If this boolean option is true, then instead of creating a new SQLite file, the current contents of the sqlite_file are added to. If a table which is being mirrored existed previously in the file, it is dropped and recreated, but any tables not being copied from PostgreSQL in the current run are left alone. (This is primarily useful for mirroring some tables in toto, and others only in part, into the same file). Default: false. Incompatible with the snapshot option.
If this is true, then the copying from PostgreSQL takes place in serialized mode (transaction isolation level serializable), which should ensure consistency of relations between tables linked by foreign key constraints. Currently, foreign keys are not created on the SQLite side, however. Default: false. Incompatible with the append option.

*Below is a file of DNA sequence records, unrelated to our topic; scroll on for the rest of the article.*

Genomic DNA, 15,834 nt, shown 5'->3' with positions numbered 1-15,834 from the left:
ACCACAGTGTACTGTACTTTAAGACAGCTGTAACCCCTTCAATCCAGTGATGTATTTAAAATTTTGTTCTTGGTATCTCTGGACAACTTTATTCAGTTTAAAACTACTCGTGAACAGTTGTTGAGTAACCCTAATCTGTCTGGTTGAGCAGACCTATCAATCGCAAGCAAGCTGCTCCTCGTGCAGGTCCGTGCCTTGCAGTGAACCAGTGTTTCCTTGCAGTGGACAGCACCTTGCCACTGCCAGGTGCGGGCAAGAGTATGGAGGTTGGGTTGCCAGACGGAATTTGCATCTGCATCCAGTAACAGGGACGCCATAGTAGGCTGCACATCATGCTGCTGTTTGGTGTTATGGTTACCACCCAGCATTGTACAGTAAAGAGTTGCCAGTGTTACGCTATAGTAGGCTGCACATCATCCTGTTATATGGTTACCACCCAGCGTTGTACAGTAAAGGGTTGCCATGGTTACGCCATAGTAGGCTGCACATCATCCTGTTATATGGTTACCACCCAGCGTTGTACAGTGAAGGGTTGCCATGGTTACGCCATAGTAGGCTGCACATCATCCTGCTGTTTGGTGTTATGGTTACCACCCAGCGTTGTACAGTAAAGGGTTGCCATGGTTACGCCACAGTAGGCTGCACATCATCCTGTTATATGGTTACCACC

The current method for getting information about table structure in PostgreSQL is somewhat slow, especially for databases with very many tables. To offset this, table definitions are cached in a temporary directory so that subsequent mirrorings of the same table will go faster. The downside is, of course, that if the table structure changes, the cache needs to be cleared manually. The cache directory can be specified using this option; the default is /tmp/sqlite_mirror_cache (with separate subdirectories for each user).
If this is true, a few messages will be output to stderr during the mirroring process.
Baldur Kristinsson (firstname.lastname@example.org), 2004-2006.
Copyright (c) 2006 Baldur Kristinsson. All rights reserved. This program is free software; you can redistribute it and/or modify it under the same terms as Perl itself.